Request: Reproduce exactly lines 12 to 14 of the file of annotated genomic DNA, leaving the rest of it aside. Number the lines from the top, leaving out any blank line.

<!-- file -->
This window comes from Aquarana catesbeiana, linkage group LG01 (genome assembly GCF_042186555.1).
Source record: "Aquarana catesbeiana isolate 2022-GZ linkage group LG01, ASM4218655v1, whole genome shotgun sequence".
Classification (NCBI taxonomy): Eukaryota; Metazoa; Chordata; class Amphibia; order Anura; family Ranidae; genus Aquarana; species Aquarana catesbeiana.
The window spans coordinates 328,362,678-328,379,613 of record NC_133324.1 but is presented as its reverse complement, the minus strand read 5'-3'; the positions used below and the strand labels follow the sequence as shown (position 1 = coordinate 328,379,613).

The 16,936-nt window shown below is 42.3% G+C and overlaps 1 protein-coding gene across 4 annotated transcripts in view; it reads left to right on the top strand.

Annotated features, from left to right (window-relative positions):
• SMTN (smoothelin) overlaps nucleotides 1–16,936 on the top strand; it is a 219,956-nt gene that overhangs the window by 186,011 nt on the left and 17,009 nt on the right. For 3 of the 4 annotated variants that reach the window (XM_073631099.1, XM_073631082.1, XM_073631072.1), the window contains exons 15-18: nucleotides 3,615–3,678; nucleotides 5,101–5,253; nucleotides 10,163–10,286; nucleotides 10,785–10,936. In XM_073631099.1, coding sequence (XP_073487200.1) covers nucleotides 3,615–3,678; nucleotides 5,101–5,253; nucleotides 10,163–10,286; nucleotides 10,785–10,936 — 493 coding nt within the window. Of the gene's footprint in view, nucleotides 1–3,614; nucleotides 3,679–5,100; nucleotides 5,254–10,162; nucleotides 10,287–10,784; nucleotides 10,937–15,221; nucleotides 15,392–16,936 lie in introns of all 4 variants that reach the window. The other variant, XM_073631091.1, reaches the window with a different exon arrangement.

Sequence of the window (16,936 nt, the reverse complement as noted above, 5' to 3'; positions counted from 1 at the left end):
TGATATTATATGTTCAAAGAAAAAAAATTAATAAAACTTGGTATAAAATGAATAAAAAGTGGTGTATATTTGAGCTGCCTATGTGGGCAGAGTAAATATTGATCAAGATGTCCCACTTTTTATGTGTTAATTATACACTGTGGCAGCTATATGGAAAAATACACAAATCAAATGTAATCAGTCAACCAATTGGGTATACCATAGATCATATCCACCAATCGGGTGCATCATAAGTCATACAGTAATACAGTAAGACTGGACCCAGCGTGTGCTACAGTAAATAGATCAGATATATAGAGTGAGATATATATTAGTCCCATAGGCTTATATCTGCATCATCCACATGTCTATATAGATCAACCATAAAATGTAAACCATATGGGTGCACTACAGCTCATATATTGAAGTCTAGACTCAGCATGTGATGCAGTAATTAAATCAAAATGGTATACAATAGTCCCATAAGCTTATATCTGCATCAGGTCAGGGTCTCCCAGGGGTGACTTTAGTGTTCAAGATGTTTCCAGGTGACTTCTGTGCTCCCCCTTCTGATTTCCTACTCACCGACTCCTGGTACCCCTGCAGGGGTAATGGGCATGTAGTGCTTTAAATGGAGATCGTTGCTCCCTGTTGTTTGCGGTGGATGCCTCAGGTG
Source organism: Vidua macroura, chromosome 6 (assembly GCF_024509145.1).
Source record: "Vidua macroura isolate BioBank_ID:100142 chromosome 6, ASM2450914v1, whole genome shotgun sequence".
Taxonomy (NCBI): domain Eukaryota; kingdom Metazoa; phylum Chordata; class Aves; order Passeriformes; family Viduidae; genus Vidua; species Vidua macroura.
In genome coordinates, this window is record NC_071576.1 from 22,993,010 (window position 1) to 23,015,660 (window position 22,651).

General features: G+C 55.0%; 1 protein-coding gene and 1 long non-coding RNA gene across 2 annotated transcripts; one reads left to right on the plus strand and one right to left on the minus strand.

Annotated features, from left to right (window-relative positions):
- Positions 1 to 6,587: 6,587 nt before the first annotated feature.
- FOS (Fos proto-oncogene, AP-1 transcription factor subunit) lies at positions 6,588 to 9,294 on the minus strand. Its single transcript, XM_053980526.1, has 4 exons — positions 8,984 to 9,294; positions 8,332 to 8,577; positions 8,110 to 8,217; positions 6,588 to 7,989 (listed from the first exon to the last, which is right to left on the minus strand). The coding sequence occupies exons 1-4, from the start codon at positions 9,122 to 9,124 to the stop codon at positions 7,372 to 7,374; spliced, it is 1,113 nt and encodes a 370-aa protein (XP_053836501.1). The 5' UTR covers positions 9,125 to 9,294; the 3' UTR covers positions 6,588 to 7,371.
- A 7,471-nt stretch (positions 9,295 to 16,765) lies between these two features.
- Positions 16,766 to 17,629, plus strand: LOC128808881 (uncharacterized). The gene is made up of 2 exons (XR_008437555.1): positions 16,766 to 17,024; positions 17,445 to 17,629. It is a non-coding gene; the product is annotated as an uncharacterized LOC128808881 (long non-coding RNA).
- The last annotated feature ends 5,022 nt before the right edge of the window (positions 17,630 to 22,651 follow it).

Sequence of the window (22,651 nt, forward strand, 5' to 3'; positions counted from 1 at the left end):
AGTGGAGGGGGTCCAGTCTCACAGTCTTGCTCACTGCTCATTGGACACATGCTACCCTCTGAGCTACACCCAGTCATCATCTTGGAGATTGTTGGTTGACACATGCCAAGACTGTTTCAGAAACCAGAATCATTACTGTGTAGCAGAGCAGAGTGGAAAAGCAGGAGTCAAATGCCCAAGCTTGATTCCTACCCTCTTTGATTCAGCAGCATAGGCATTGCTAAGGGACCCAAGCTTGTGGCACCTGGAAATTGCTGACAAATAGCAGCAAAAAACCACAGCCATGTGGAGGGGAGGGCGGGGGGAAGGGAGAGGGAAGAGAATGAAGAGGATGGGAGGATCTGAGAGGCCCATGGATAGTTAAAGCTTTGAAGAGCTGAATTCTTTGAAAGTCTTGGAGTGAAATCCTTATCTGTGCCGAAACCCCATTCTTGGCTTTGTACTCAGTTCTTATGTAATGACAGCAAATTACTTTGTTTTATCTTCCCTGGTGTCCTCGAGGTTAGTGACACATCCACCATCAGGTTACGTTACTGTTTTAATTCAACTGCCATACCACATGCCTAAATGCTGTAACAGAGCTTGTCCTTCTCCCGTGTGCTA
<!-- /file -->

Taxonomy (NCBI): domain Eukaryota; kingdom Metazoa; phylum Chordata; class Aves; order Passeriformes; family Viduidae; genus Vidua; species Vidua macroura.
In genome coordinates, this window is record NC_071576.1 from 22,993,010 (window position 1) to 23,015,660 (window position 22,651).

General features: G+C 55.0%; 1 protein-coding gene and 1 long non-coding RNA gene across 2 annotated transcripts; one reads left to right on the plus strand and one right to left on the minus strand.